(gbuffer-filter (^[v s] (if-let1 m (#/\\$/ v) (values '() (cons (m 'before) s)) (values `(,(string-concatenate-reverse (cons v s))) '()))) '() (file->line-generator "input-file.txt") (^[s] `(,(string-concatenate-reverse s))))
[SRFI-121] Returns a generator that takes or drops initial k elements from the source generator gen.
Those won’t complain if the source generator is exhausted before generating
k items. By default, the generator returned by
terminates as the source ends, but if you give the optional padding
argument, then the returned generator does yield k items, using the
value given to padding to fill the rest.
Note: If you pass padding,
gtake always returns a generator
that generates exactly k elements even the input generator is already
exhausted—there’s no general way to know whether you’ve reached
the end of the input. If you need to take k items repeatedly
from the input generator, you may want to use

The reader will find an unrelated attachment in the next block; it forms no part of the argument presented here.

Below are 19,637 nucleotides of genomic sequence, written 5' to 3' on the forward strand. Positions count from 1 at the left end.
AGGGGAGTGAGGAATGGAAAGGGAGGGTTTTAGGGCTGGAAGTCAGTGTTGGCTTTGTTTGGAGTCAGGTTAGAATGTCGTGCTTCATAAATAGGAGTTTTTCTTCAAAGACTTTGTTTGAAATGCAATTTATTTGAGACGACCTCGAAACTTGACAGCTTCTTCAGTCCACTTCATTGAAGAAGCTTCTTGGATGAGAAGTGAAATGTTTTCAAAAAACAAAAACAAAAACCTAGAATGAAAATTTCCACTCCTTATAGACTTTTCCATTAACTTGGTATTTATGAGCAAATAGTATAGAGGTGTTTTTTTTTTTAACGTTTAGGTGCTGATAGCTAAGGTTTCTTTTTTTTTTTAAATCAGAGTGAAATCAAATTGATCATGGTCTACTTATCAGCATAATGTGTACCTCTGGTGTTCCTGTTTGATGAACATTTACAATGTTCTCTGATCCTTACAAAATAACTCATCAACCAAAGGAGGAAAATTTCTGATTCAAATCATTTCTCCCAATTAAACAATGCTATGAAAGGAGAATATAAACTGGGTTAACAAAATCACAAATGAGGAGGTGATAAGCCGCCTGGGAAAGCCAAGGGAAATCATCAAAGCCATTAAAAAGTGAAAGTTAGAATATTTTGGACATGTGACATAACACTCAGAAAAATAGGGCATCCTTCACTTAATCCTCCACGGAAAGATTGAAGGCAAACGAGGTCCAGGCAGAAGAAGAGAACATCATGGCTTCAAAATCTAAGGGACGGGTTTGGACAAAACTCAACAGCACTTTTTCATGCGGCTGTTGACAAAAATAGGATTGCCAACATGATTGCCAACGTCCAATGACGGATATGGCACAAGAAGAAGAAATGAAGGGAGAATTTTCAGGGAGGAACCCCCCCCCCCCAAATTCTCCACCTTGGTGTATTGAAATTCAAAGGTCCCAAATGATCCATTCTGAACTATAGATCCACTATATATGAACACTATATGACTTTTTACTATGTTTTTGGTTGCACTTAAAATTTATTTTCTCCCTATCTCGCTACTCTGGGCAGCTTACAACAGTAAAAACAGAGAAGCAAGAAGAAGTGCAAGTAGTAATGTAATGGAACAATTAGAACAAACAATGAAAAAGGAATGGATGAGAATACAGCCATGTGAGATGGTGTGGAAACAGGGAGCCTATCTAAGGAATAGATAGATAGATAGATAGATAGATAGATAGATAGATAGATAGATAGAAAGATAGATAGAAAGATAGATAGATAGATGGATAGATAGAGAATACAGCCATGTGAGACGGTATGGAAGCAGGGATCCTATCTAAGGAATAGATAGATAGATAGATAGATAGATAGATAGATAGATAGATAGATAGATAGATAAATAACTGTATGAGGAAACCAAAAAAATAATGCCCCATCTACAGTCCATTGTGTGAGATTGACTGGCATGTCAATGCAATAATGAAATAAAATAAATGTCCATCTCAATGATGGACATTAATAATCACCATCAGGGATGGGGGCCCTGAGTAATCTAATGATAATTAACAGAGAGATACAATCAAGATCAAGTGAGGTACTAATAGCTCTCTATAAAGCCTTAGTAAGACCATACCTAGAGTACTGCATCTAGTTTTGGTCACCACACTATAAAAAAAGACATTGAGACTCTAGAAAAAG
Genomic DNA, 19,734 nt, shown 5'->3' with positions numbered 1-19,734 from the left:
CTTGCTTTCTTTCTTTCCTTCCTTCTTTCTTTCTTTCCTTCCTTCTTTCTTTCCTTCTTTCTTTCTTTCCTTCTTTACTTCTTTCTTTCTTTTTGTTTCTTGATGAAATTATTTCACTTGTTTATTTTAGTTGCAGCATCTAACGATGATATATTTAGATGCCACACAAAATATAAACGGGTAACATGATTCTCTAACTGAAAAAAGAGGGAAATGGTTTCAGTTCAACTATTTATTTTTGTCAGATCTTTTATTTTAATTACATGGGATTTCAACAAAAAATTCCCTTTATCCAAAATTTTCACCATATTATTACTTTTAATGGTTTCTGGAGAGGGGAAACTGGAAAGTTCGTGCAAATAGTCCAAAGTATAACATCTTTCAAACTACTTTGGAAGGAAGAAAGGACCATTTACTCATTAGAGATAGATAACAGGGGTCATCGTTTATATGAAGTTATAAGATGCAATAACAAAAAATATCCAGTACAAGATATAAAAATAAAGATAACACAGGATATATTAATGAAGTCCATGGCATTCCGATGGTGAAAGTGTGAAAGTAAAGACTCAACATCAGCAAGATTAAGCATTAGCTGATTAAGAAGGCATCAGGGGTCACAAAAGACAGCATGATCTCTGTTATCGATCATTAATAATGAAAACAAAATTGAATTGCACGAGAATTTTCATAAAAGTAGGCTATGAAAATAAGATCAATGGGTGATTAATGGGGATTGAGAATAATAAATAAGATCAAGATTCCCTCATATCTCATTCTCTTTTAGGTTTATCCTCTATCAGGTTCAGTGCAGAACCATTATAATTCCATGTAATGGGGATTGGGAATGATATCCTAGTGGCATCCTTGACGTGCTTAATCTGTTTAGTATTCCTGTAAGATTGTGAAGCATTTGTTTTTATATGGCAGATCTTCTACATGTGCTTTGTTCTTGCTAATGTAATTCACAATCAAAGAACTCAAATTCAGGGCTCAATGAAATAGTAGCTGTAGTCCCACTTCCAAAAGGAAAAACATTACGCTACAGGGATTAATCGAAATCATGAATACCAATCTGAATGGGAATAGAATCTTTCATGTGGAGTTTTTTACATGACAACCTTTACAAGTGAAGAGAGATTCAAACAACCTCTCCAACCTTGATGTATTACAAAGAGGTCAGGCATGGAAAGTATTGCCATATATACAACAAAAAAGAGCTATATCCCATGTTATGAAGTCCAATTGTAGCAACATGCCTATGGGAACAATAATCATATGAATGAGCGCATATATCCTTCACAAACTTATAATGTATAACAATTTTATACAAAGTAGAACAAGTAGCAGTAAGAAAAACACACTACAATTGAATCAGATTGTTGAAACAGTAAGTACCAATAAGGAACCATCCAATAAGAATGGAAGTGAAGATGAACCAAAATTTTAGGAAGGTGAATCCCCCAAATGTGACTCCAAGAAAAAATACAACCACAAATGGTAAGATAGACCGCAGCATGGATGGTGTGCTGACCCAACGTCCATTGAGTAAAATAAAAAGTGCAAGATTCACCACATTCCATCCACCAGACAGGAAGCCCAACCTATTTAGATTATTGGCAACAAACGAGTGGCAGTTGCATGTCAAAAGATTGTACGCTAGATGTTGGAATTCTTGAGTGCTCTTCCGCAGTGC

Note for the compatibility: Until 0.9.4,
gtake takes two optional
arguments, fill? and padding. That is consistent with
take*, but incompatible to srfi-121’s
We think srfi-121’s interface is more compact and intuitive, so we
renamed the original one to
the similarity to
take*), and made
gtake compatible to
To ease transition, the current
gtake allows two optional arguments
(four in total),
in which case we assume the caller wants to call
the code that gives two optional arguments to
gtake would work in
both pre-0.9.4 and 0.9.5.
A variation of
gtake; instead of single optional padding
argument, this takes two optional arguments just like
(See List accessors and modifiers.) Up to 0.9.4 this version
gtake. This is provided for the backward compatibility.
The generator version of
(see List accessors and modifiers). The generator returned
gtake-while yields items from the source generator
as far as pred returns true for each. The generator returned
gdrop-while first reads items from the source generator
while pred returns true for them, then start yielding items.
The generator version of
slices (see List accessors and modifiers).
This returns a generator, that yields a list of k items from
the input generator gen at a time.
(generator->list (gslices (giota 7) 3)) ⇒ ((0 1 2) (3 4 5) (6))
The fill? and padding arguments controls how the end
of input is handled, just like
gtake. When fill? is
#f (default), the last item from output generator may not
have k items if the input is short to fill them, as shown
in the above example. If fill? is true and the input is
short to complete k items, padding argument is used
to fill the rest.